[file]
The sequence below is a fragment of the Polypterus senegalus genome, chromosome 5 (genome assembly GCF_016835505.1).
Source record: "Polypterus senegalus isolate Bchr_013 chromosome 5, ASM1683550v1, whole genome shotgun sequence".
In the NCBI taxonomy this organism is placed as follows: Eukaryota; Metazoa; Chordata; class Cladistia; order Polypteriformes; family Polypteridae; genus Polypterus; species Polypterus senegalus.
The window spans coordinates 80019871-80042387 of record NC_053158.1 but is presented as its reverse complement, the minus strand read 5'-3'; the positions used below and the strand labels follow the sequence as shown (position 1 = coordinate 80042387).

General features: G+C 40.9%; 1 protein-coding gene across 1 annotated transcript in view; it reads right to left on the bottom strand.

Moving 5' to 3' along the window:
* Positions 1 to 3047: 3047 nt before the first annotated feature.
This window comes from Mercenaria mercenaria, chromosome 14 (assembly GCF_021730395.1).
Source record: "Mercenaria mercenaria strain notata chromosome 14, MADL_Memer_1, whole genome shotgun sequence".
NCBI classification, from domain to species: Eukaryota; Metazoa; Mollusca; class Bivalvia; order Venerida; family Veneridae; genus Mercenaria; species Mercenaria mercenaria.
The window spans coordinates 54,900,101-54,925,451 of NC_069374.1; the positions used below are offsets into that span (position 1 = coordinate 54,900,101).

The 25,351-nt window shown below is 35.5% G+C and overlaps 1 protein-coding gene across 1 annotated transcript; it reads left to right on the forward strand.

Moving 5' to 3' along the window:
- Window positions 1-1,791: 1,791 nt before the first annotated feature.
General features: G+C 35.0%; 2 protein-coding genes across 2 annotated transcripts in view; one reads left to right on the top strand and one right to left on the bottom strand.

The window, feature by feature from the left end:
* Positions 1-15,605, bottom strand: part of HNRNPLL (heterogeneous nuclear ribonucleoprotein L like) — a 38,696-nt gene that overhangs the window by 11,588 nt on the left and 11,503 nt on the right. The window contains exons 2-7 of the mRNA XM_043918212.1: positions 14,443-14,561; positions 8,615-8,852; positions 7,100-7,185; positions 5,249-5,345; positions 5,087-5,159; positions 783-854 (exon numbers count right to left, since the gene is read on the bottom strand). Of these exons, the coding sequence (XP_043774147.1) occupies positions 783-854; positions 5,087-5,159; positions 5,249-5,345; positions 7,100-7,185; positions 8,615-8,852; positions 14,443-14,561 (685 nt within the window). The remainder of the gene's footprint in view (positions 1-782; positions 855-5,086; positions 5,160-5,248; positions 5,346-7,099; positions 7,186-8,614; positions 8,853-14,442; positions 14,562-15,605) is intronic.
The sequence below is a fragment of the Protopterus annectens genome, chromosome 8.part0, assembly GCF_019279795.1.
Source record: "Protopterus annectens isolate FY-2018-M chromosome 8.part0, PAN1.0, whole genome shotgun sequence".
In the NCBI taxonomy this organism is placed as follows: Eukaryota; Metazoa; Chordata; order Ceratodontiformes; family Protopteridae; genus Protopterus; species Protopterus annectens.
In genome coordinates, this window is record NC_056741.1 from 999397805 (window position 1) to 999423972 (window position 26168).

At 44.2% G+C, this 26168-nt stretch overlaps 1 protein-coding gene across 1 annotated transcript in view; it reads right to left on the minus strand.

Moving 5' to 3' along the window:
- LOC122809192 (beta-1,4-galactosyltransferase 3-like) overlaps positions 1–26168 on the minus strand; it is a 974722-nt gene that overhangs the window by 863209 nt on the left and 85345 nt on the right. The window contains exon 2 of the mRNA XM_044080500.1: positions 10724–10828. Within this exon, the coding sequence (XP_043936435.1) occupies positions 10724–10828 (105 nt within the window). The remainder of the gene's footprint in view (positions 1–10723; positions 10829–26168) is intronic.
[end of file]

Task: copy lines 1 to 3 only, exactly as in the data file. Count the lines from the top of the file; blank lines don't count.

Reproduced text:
The sequence below is a fragment of the Polypterus senegalus genome, chromosome 5 (genome assembly GCF_016835505.1).
Source record: "Polypterus senegalus isolate Bchr_013 chromosome 5, ASM1683550v1, whole genome shotgun sequence".
In the NCBI taxonomy this organism is placed as follows: Eukaryota; Metazoa; Chordata; class Cladistia; order Polypteriformes; family Polypteridae; genus Polypterus; species Polypterus senegalus.